Linked by David Adams on Thu 18th Aug 2011 19:09 UTC, submitted by Michael
Graphics, User Interfaces While the BFS scheduler is getting ready to celebrate its second birthday, in just three weeks AMD's open-source Radeon graphics driver strategy for Linux will be turning four years old . . . which has ended up being a game-changer in the Linux world. AMD continues to support open-source hardware enablement on their latest graphics processors and recently even hired more developers to work on the code and documentation. How far have they come though in four years?
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by JLF65 on Thu 18th Aug 2011 20:28 UTC
JLF65
Member since:
2005-07-06

"For newer Radeon GPUs, we are also still waiting for the stack to even reach 80% the speed of Catalyst.

Besides the performance, the open-source driver stack still needs to catch up with supporting modern revisions of OpenGL (i.e. OpenGL 3.0+), better power management, and other features being sought after by desktop Linux users."

The whole 6 pages condensed to a couple sentences.

Reply Score: 8

lemur2 Member since:
2007-02-17

"For newer Radeon GPUs, we are also still waiting for the stack to even reach 80% the speed of Catalyst. Besides the performance, the open-source driver stack still needs to catch up with supporting modern revisions of OpenGL (i.e. OpenGL 3.0+), better power management, and other features being sought after by desktop Linux users." The whole 6 pages condensed to a couple sentences.


If you do not use your computer to run high-end games, as is the use case for the vast majority of desktop/notebook/netbook computers in actual use, then the performance of the open-source driver stack is already entirely adequate. The open-source driver stack runs a modern composited desktop (such as kwin or compiz) just fine, thanks, with oodles or performance to spare.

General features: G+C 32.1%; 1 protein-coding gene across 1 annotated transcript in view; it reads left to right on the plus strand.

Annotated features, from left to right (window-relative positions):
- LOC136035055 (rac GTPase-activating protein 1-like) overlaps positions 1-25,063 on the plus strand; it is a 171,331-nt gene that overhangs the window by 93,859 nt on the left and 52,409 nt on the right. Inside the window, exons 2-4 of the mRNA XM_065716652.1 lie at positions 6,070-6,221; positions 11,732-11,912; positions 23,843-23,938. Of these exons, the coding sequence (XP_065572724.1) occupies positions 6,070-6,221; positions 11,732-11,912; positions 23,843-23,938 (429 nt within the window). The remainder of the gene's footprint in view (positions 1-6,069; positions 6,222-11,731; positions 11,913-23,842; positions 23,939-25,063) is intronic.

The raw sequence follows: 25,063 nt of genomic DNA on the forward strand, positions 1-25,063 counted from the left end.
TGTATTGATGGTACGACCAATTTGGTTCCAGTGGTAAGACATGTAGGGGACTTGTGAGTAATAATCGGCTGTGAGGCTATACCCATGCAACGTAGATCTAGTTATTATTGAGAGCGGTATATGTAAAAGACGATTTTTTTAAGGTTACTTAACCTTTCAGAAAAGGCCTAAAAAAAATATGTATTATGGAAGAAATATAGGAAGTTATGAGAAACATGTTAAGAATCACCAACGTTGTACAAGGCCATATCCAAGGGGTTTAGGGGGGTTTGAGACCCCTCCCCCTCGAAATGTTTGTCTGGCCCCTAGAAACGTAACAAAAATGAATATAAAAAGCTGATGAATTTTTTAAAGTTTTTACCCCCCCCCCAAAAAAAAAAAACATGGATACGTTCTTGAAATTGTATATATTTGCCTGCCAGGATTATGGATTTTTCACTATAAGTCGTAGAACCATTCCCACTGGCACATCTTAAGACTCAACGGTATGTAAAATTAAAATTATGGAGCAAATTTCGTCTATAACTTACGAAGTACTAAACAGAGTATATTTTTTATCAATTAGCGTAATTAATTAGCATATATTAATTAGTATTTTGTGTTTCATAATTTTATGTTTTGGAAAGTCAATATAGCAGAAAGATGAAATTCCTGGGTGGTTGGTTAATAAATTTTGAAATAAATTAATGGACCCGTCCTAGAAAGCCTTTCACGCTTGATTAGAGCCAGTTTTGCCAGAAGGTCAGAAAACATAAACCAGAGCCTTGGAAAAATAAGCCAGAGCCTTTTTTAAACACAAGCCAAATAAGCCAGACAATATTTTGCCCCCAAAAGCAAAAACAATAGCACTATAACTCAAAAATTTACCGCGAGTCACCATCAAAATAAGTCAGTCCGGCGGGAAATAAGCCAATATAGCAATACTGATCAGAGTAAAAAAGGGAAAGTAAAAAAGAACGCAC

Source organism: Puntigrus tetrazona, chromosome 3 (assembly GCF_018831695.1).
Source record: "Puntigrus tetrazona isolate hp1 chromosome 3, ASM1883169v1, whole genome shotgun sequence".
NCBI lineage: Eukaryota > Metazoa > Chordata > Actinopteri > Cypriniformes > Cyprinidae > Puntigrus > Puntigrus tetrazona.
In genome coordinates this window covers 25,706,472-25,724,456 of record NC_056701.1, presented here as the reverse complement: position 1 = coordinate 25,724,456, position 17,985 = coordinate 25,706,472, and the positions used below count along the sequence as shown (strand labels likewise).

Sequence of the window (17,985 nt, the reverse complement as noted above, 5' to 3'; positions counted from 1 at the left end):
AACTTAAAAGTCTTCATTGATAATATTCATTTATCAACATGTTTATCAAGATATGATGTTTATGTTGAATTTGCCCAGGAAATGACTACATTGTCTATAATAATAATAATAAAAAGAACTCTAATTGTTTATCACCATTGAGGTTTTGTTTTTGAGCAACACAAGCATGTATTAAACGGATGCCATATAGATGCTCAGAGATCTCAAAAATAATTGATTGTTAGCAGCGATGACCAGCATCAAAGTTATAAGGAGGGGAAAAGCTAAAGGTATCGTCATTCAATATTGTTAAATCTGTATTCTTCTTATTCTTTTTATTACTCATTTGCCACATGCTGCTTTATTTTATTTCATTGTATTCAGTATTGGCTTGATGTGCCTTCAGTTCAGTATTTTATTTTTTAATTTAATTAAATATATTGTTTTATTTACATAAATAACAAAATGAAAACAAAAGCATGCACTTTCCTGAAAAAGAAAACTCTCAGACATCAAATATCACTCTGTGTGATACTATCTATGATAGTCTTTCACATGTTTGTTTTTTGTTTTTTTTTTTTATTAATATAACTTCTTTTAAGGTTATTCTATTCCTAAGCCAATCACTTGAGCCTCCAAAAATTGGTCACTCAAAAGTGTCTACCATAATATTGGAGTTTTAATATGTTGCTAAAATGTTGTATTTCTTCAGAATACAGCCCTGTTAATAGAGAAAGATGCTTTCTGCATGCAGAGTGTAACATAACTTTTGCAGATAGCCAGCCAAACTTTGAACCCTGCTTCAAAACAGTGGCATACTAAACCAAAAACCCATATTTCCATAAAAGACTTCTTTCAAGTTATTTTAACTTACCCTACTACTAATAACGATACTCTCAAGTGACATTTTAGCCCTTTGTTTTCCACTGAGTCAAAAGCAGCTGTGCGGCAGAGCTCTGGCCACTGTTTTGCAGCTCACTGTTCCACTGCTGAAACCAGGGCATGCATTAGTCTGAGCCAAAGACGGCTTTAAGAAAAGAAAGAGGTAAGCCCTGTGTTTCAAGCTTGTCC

Reply Parent Score: 3

ndrw Member since:
2009-06-30

After ATI/AMD has discontinued support for r300 devices I had to switch to open-source drivers in my old laptop. While the performance was adequate, there were quite a few stability issues and my laptop got hotter and noisier. Perhaps by now these issues are all resolved but at the time I didn't like the fact that I was forced to use OS drivers at all.

Now I have a new laptop with a NVidia chip (that's not a coincident). Proprietary driver is better but open-source one (Nouveau) is not far behind and it does a good job in mode-setting, 2D and basic 3D. Considering that things like suspend to memory "just work" with the Nouveau driver, I chose to use it instead of NVidia's one.

Reply Parent Score: 3

lemur2 Member since:
2007-02-17

"For newer Radeon GPUs, we are also still waiting for the stack to even reach 80% the speed of Catalyst. Besides the performance, the open-source driver stack still needs to catch up with supporting modern revisions of OpenGL (i.e. OpenGL 3.0+), better power management, and other features being sought after by desktop Linux users." The whole 6 pages condensed to a couple sentences.


The features supported by the open source radeon drivers (for AMD/ATI GPUs) is tracked here:

http://www.x.org/wiki/RadeonFeature

Apart from memory re-clocking for R300 or older GPUs, all of the "Power Saving" functionality is already in place.

The work to go towards OpenGL 3.0, 3.1 and beyond is listed here:
http://www.phoronix.com/scan.php?page=news_item&px=OTc3OA

After stagnating for a long time, this work is finally nearing completion and the majority of items in the OpenGL 3.x work are done. Thankfully it is going ahead at an accelerating rate now.

Performance is also improving all the time.

Just for a bit of perspective here ...

Edited 2011-08-19 03:30 UTC

Reply Parent Score: 2

saynte Member since:
2007-12-10

It is also important to note that the "older" hardware they used for the test was 6-7 years old I believe, so it's VERY old (in hardware years).

Reply Parent Score: 1